The Daily Gamecock

Letter to the Editor: Homosexuality common today, throughout history

I would like to comment on a few points of a submission by Mark A. Peter titled, “Being gay is a choice, not a hereditary trait.”

While I appreciate and respect the opinions of others, I feel compelled to point out the flaws in those opinions so that those who share in them have no excuse to cling to their beliefs.

The first argument that doesn’t seem to make sense is that homosexuals are somehow denigrating the Civil Rights movement. Say, hypothetically, that homosexuality is indeed a choice. Do we as Americans not reserve the freedom to live as we choose? Is that not the basis of the freedom of the pursuit of happiness and liberty? The reference to Dr. Martin Luther King was an especially ironic one.

As a Baptist minister, King not only represents the struggle for equality for African-Americans, but also is the product of our forefather’s struggle for religious freedom. Liberty isn’t granted to us because we choose the “right” religion, are born into a particular race or belong to a specific tax bracket. Each individual is equal to every other individual. Choice plays no part in the equation.

However, that is only for those who refuse the wisdom of science. The claim was made that there is no empirical evidence for belief in a genetic causation of homosexuality. There is absolutely no reason to believe that since there are plenty of published research studies indicating otherwise.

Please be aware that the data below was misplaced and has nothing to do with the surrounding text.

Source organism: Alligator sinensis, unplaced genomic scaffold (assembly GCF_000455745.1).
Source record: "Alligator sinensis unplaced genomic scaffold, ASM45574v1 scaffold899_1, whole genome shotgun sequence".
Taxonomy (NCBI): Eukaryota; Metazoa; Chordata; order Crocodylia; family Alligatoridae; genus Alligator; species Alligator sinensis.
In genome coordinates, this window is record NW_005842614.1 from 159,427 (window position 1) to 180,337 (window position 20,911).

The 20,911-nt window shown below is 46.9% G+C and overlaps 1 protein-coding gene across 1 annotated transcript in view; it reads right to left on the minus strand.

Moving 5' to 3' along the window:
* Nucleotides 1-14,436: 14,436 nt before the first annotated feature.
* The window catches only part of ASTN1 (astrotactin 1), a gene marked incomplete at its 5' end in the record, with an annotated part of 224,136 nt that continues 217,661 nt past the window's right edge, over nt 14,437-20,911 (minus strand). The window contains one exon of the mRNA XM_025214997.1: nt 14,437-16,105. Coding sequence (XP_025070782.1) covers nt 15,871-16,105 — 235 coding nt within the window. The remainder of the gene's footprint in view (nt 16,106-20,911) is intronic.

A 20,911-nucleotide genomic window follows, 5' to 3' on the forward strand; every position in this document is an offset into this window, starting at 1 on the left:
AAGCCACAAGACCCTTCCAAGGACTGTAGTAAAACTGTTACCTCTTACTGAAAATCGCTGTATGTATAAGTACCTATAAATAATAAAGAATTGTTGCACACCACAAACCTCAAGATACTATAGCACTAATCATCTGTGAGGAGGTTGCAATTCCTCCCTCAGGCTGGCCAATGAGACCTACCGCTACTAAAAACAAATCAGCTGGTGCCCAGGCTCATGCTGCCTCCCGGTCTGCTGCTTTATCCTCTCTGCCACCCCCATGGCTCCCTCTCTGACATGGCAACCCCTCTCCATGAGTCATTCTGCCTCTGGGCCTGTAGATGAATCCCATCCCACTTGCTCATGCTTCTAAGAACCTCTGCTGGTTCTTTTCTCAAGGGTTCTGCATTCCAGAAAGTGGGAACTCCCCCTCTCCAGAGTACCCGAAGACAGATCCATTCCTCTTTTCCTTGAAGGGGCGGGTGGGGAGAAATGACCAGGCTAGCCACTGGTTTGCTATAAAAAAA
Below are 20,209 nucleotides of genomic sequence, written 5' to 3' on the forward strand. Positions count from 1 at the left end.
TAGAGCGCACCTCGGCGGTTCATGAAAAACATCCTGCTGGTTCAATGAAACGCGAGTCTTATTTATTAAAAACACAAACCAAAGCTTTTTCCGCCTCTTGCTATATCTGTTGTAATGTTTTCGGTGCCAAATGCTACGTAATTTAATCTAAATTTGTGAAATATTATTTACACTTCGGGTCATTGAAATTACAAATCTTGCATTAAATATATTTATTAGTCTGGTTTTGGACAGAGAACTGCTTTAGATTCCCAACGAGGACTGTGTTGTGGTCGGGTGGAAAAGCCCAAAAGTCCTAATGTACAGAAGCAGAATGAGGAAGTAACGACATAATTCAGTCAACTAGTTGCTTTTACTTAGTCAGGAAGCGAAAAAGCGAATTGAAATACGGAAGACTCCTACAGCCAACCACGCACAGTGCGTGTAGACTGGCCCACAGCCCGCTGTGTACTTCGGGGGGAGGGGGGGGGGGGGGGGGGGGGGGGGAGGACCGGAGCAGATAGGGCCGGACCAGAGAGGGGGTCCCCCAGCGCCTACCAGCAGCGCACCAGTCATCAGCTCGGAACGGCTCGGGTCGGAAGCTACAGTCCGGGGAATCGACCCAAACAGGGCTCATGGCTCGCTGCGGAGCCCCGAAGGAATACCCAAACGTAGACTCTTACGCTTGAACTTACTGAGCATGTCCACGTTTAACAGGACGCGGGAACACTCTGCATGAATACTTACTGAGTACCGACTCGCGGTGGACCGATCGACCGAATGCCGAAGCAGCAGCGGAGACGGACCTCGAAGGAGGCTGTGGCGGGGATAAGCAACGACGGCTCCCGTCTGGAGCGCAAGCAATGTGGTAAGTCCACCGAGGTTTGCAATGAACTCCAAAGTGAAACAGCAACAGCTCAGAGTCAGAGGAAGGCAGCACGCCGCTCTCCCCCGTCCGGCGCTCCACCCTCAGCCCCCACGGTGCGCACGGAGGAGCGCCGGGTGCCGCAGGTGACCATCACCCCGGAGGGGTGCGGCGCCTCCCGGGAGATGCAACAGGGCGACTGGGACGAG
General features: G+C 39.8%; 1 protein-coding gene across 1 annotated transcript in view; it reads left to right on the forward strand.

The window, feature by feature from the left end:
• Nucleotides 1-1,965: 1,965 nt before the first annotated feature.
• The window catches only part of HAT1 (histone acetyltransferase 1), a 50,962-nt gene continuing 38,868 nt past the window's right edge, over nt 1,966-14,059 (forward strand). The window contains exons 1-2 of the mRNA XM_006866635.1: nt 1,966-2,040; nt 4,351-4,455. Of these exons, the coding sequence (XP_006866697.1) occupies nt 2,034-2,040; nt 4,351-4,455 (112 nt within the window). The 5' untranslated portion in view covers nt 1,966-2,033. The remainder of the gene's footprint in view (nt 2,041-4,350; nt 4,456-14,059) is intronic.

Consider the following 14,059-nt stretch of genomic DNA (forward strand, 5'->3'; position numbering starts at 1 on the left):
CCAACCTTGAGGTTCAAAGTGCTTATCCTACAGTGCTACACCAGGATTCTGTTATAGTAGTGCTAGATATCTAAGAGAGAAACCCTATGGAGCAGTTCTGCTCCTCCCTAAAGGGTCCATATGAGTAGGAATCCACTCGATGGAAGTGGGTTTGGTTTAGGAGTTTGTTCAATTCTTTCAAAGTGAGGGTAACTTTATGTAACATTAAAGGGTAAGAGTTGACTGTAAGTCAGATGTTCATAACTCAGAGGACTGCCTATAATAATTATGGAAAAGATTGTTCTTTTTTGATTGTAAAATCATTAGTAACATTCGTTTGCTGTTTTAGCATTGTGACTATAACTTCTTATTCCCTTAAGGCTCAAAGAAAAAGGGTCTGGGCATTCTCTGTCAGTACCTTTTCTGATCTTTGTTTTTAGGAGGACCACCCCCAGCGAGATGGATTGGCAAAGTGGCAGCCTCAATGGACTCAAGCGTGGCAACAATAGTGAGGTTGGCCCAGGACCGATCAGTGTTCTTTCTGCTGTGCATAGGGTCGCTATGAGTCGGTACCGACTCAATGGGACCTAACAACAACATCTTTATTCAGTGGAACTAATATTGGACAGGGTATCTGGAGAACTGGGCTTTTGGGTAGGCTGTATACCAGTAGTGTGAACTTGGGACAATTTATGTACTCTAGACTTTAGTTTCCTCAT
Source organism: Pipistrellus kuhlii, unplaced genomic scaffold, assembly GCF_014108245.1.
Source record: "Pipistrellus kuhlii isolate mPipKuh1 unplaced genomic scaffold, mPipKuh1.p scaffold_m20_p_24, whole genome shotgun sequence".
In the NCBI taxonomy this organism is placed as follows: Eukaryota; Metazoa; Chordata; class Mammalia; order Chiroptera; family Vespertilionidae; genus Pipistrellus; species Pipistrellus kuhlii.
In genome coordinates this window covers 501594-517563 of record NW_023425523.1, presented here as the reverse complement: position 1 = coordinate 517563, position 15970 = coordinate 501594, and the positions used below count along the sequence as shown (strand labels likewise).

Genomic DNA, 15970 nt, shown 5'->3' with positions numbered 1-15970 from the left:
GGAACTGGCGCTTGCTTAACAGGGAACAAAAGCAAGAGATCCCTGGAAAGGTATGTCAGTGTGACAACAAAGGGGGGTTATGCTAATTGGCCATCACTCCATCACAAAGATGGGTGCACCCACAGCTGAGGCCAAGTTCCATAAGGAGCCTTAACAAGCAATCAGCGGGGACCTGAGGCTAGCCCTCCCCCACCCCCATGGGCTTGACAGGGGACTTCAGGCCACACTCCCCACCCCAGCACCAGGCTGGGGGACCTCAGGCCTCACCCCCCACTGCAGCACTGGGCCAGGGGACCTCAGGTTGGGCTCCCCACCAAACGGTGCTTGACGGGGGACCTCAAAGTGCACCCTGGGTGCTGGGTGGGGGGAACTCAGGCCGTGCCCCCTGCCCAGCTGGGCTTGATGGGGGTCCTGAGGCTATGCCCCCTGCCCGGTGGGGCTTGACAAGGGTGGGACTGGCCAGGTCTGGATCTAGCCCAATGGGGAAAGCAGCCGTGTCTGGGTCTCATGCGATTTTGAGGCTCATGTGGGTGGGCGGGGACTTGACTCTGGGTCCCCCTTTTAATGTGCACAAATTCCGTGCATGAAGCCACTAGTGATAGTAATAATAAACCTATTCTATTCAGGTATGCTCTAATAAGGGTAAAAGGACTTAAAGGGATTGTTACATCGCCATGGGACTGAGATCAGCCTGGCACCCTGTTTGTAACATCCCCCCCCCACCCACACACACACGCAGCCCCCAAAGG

Anyone with access to a university library and its research database who continue to make the claim that homosexuality is a choice is simply lazy. So I’ll make it simple. Here is your reading list: “Potential for homosexual response is prevalent and genetic,” Biological Psychology 2008. “Epigenetic transmission of the impact of early stress across generations,” Biological Psychiatry 2010. “Homosexuality as a consequence of epigenetically canalized sexual development,” The Quarterly Review of Biology 2012. I also encourage everyone to read Biological Exuberance which explores the well-documented cases of homosexuality in numerous other animal species, for which sexuality is driven by instincts and not by choice.

And, finally, we come to the age-old argument that because something has never been accepted before that it shouldn’t be accepted now. That argument in and of itself is a fallacy called the “appeal to antiquity fallacy.” The use of such an obviously irrelevant argument (by an English professor might I add) is made worse by the fact that the statement is inaccurate. Homosexuality is not widely accepted in this moment in history, but it has been all over the world all throughout history. Women in Lesotho have same-sex relationships called motsoalle. Native Americans recognized and revered those that were thought to have “two-spirits.” The same is seen in Asia, Europe and elsewhere.

Hopefully, knowing these things will help to dispel some of the ignorance that leads to intolerance and force our opponents to truly examine their opinions.

—Thomas Lance Fulghum, USC School of Medicine, Certificate of Graduate Biomedical Sciences


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